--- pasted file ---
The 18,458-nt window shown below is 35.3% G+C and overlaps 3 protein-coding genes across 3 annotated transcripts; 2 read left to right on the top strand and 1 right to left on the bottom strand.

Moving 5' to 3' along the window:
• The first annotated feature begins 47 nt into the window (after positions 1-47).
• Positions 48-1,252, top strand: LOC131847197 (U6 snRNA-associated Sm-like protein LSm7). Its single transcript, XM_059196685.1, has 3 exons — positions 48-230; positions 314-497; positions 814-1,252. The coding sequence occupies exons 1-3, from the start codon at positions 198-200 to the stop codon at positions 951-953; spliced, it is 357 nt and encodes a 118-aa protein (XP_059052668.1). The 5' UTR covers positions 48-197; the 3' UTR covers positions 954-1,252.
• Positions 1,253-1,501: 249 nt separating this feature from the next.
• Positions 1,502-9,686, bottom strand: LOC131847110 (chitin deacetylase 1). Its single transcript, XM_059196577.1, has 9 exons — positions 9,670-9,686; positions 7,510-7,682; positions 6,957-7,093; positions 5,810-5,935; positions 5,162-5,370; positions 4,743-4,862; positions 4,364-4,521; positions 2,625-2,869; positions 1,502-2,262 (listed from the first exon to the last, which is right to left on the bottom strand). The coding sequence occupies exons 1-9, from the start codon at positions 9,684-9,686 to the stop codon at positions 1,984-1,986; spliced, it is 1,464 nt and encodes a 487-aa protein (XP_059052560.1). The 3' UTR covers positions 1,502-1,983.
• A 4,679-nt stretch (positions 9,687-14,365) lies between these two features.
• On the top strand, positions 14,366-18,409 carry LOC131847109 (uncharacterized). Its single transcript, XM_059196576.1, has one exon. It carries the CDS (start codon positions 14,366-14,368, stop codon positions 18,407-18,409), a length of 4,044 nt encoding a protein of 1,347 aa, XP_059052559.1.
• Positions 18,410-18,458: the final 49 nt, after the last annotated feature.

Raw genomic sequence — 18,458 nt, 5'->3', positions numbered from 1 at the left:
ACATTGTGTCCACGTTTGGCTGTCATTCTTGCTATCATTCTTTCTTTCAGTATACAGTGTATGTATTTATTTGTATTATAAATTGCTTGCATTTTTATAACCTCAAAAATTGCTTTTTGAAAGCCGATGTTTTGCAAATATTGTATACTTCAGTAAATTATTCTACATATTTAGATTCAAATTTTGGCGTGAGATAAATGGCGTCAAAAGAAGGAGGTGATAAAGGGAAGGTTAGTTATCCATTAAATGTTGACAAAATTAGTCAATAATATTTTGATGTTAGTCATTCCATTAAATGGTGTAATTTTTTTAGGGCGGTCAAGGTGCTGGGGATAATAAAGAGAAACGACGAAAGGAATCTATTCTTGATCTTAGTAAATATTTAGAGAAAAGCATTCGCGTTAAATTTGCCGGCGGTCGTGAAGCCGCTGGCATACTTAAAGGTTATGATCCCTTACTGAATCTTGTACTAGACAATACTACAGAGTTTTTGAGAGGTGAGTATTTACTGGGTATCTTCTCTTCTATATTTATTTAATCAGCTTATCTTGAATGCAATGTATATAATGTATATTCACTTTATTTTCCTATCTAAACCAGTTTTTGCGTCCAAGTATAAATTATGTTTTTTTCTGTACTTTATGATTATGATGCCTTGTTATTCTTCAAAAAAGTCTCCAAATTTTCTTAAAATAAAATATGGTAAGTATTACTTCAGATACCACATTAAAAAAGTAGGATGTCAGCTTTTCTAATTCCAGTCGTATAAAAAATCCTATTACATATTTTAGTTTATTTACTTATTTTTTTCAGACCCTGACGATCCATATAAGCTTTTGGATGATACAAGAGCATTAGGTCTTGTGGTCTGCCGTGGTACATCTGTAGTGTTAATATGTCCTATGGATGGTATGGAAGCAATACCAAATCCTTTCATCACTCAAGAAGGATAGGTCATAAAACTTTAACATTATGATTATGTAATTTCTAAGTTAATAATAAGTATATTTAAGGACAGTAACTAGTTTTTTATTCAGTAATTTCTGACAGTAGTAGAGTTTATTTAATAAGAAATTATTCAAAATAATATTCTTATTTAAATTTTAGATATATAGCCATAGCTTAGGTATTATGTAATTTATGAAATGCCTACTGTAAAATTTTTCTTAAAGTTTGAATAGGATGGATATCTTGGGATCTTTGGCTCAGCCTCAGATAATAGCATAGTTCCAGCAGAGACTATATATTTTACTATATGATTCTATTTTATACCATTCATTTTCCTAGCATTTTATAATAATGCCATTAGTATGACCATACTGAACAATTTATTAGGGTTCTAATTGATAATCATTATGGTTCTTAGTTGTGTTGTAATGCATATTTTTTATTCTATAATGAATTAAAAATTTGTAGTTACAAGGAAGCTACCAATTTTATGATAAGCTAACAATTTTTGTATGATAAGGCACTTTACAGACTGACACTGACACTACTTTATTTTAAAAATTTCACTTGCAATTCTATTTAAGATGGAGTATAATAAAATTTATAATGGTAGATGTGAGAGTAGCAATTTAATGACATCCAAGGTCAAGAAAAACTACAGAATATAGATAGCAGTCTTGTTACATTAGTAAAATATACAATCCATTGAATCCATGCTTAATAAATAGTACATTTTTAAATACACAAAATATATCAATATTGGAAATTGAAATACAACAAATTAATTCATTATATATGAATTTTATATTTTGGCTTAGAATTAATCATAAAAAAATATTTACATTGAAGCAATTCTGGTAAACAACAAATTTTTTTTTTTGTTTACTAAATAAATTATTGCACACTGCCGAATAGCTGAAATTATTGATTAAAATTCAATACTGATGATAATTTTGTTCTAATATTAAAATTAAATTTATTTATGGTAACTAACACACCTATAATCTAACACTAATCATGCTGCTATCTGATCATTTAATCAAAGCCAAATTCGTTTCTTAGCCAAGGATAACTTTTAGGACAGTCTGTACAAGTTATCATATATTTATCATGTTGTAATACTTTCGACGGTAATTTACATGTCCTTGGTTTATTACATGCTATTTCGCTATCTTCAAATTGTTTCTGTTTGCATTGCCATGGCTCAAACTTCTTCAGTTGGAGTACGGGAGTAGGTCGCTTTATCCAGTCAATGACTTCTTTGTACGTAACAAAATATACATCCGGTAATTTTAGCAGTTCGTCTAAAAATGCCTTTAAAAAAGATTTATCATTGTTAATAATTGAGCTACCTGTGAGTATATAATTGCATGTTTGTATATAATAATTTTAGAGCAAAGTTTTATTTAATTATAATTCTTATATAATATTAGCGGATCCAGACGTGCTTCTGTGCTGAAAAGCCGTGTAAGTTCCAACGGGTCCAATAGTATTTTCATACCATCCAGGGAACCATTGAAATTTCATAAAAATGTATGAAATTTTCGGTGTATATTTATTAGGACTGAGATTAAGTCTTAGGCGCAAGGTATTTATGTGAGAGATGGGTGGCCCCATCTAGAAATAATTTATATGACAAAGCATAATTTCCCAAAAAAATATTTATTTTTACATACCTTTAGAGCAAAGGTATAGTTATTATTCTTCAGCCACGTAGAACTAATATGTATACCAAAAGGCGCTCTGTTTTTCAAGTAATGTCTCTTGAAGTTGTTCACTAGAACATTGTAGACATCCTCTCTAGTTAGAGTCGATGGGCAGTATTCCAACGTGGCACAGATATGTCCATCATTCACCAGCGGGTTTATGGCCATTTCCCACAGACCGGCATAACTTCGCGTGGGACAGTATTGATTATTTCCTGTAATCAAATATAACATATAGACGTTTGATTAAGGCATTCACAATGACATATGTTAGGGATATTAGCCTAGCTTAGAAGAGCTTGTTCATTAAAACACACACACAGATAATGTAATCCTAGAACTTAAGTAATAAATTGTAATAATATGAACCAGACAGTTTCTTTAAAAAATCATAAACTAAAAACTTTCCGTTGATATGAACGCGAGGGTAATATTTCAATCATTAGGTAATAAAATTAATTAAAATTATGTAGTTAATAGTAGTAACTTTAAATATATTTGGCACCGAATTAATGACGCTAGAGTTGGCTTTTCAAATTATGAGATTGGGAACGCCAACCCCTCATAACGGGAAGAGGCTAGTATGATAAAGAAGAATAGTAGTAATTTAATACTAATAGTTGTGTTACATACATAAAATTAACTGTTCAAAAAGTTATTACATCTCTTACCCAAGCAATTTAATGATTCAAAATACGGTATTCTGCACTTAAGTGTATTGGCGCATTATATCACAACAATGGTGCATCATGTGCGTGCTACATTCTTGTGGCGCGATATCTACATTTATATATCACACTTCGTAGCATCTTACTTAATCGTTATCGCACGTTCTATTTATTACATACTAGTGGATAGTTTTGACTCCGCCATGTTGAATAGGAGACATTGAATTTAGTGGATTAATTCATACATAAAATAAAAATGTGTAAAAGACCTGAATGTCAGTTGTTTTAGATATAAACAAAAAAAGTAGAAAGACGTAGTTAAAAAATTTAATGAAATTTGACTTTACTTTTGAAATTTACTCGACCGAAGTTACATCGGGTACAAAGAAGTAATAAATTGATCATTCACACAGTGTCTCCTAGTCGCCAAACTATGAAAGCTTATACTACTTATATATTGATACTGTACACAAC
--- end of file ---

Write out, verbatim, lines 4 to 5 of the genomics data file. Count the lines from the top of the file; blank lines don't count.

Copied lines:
• Positions 48-1,252, top strand: LOC131847197 (U6 snRNA-associated Sm-like protein LSm7). Its single transcript, XM_059196685.1, has 3 exons — positions 48-230; positions 314-497; positions 814-1,252. The coding sequence occupies exons 1-3, from the start codon at positions 198-200 to the stop codon at positions 951-953; spliced, it is 357 nt and encodes a 118-aa protein (XP_059052668.1). The 5' UTR covers positions 48-197; the 3' UTR covers positions 954-1,252.
• Positions 1,253-1,501: 249 nt separating this feature from the next.